Concurrently, we ran a separate drought stress experiment on a subset of species grown in the same conditions as above to assess how stomatal conductance (gs) of species in these guilds is influenced by low soil water content. A drought cycle was applied to six replicates of ten species, two Mediterranean perennials (Brachipodium phoenicoides and Stipa gigantea), two Californian perennials (Nassella pulchra and Koeleria macrantha) and six Mediterranean annuals (Avena fatua, Bromus diandrus, Bromus hoerdeaceus, Bromus tectorum, Lolium multiflorum and Vulpia myorus). Due to facilities constraints, drought cycle was imposed to plants of perennial species in 2006 and to annuals in 2007. In July, with similar climatic conditions (mean temperature 24–25°C, air relative humidity 60–75%), drought was imposed by withdrawing irrigation to a group of six (perennials) or five (annuals) individuals, while maintaining irrigation to control groups with the same number of replicates. After 7 days, when soil water content had dropped from an initial 17% to less than 5%, gs (mmol/m2·s) was measured on drought-stressed and well-watered individuals with a GFS3000 leaf gas exchange system (Walz GmbH, Effeltrich, Germany) in 2006 and with a Li-1600 Porometer (LI-COR, Lincoln, Nebraska, USA) in 2007.

Since the focus of this study was guild-level comparisons, we averaged across individuals of each species for each trait, and species means were used as replicates within the three guilds in the analyses (see Appendix 1). Values for Rh and SLW were ln-transformed for normality in all analyses and the homogeneity of variances among guilds was assessed using Bartlett’s test of homoscedasticity. We performed a MANOVA comparing the three guilds across the five measurements: TRc, RWCtlp, Rh, SLW and Width. Stomatal conductance was excluded from the MANOVA because it does not represent a general trait as the former parameters, but the particular conditions of the date in which gs values were obtained. We then carried out one-way ANOVAs for each of the five measured traits separately, and did a posteriori comparisons among means using Tukey’s honestly significant difference (HSD) correction for multiple comparisons. We also performed a discriminant analysis to assess whether the three grass guilds were distinct groupings. Due to missing data, Rh and leaf water conductance measurements were excluded from the discriminant analysis and the species were compared using the remaining four leaf measurements. For the drought stress experiment we performed a two-way ANOVA with guild and treatment as predictor variables and stomatal conductance as the response variable. We report the analysis without the interaction of guild and treatment as it was found to be non-significant (F 2,5 = 0.17, P = 0.85). All statistical analyses were performed using JMP 8.0 (SAS Institute Inc).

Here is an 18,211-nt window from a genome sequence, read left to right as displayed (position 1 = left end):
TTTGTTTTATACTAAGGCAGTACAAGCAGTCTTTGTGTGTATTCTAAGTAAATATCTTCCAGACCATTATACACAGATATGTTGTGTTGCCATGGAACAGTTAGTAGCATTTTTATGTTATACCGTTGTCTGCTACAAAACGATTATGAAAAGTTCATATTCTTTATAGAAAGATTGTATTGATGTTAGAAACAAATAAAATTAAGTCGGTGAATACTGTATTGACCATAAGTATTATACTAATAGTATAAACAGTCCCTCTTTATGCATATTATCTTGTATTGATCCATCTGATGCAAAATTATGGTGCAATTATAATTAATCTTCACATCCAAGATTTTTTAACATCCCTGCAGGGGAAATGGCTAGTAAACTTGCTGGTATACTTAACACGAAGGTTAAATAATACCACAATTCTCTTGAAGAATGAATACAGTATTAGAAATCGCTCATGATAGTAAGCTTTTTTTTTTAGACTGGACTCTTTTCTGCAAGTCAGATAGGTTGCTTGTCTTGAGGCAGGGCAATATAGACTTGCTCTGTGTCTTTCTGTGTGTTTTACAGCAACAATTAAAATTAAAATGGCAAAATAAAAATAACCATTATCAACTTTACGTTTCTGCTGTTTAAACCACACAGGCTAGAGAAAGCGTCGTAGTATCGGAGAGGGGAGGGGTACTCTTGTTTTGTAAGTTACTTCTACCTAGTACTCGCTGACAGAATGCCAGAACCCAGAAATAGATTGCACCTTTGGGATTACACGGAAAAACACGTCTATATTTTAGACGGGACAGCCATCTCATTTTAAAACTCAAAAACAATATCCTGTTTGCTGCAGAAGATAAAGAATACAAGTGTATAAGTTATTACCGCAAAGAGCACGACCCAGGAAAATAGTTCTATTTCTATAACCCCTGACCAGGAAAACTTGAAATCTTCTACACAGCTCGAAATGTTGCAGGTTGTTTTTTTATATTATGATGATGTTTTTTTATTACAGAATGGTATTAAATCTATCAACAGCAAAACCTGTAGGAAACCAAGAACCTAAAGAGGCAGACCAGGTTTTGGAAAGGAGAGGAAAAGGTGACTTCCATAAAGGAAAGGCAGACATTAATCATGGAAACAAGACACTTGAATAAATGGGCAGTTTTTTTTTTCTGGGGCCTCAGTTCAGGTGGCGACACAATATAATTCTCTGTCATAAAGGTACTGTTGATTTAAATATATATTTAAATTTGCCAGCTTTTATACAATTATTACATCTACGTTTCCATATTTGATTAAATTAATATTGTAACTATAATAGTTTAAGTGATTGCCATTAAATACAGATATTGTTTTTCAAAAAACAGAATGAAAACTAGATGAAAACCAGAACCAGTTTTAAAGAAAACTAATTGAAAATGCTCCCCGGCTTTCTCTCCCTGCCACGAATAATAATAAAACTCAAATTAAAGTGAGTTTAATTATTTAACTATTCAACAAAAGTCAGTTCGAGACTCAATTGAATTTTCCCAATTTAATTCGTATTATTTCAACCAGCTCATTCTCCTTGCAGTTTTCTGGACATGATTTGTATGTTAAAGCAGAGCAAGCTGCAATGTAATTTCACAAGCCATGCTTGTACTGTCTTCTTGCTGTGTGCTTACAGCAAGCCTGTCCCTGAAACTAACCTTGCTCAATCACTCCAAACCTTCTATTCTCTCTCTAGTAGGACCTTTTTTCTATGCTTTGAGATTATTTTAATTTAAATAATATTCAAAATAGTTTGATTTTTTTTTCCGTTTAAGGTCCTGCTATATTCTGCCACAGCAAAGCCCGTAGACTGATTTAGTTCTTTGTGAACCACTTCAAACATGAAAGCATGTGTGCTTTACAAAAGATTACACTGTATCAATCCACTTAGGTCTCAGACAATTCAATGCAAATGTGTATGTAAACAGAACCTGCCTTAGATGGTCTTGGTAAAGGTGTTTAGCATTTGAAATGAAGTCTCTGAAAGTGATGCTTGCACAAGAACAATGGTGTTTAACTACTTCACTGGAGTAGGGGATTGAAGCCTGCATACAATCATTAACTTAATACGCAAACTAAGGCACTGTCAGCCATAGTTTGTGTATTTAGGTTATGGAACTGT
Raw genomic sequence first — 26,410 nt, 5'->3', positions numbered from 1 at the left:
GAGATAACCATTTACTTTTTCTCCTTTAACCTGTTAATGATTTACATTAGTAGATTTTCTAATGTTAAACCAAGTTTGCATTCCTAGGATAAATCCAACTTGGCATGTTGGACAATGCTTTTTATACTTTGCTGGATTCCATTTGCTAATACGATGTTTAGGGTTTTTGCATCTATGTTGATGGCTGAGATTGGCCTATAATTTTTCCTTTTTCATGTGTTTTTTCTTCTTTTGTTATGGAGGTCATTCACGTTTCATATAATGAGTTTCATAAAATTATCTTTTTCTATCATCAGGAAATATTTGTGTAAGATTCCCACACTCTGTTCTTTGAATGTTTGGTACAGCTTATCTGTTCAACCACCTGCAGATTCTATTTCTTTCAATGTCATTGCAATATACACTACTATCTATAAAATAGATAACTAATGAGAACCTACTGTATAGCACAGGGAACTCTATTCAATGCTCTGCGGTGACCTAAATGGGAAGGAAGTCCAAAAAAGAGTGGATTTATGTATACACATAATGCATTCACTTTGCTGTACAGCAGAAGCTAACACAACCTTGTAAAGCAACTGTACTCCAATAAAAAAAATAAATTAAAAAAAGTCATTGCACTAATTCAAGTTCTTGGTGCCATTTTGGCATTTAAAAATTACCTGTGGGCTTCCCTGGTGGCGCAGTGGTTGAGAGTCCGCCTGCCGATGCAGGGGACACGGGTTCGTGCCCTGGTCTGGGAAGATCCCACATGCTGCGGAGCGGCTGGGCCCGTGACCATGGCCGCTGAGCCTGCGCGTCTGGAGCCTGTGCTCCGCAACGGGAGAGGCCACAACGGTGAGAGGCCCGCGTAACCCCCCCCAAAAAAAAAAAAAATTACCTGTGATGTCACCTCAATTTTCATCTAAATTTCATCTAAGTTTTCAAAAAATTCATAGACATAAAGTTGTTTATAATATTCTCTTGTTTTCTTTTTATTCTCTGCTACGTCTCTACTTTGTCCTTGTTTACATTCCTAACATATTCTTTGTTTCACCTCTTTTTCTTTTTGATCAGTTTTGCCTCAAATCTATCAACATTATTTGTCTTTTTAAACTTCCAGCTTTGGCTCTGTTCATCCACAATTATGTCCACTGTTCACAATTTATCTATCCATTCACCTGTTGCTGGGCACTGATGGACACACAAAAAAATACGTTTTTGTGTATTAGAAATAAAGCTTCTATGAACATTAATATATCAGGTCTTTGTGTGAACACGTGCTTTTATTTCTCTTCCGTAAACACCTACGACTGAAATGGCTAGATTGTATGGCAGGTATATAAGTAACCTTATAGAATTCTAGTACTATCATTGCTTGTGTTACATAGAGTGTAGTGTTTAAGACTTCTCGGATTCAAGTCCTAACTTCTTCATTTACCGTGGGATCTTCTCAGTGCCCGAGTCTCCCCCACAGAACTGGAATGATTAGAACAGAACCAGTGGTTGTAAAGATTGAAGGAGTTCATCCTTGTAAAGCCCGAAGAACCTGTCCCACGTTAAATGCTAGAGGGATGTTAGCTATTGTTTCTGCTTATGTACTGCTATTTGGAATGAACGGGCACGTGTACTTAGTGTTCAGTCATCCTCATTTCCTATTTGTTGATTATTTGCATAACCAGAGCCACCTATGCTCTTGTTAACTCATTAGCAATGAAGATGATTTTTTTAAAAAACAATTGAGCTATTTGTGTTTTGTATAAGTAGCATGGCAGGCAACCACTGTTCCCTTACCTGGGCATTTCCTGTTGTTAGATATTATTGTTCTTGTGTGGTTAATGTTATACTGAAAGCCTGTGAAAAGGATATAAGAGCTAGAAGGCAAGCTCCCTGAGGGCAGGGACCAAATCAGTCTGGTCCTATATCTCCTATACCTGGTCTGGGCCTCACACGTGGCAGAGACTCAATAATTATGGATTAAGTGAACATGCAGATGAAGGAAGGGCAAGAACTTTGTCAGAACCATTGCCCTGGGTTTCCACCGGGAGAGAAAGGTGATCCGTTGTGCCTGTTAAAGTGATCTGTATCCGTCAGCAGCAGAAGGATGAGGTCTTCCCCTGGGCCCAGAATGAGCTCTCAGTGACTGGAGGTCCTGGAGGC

The MANOVA revealed a significant difference among the three guilds for the five traits (Wilks’ Lambda 10, 8 = 0.035, P = 0.046). For individual traits, California perennial grasses were often intermediate, or more like Mediterranean annuals than Mediterranean perennials (Fig. 1a–e). Specific leaf weight differed significantly among guilds (F 2, 20 = 15.09, P < 0.0001), with California perennials demonstrating intermediate values (Fig. 1a). The analyses showed a significant difference in Rh (F 2, 10 = 7.87, P = 0.01), which statistically differentiated Mediterranean perennials from Mediterranean annuals and showed California perennials to be intermediate to both (Fig. 1b). For leaf width the ANOVA differentiated (F 2, 20 = 3.63, P = 0.04) both Mediterranean perennials and Mediterranean annuals from California perennials (Fig. 1c). The ANOVA for RWCtlp revealed that Mediterranean annuals are distinct (F 2, 20 = 5.18, P = 0.02) from California perennials but not from Mediterranean perennials (Fig. 1d). The analysis showed TRc was not significantly different (F 2, 20 = 0.93, P = 0.4) among guilds (Fig. 1e).

Fig. 1

Comparisons of means for five physiological measurements by guild. a specific leaf weight (SLW), b root hydraulic resistance (Rh), c leaf width, d relative water content at turgor loss point (RWCtlp), and e cuticular transpiration rate (TRc). Error bars are +/− standard error. Guilds with different letters are significantly different by Tukey’s HSD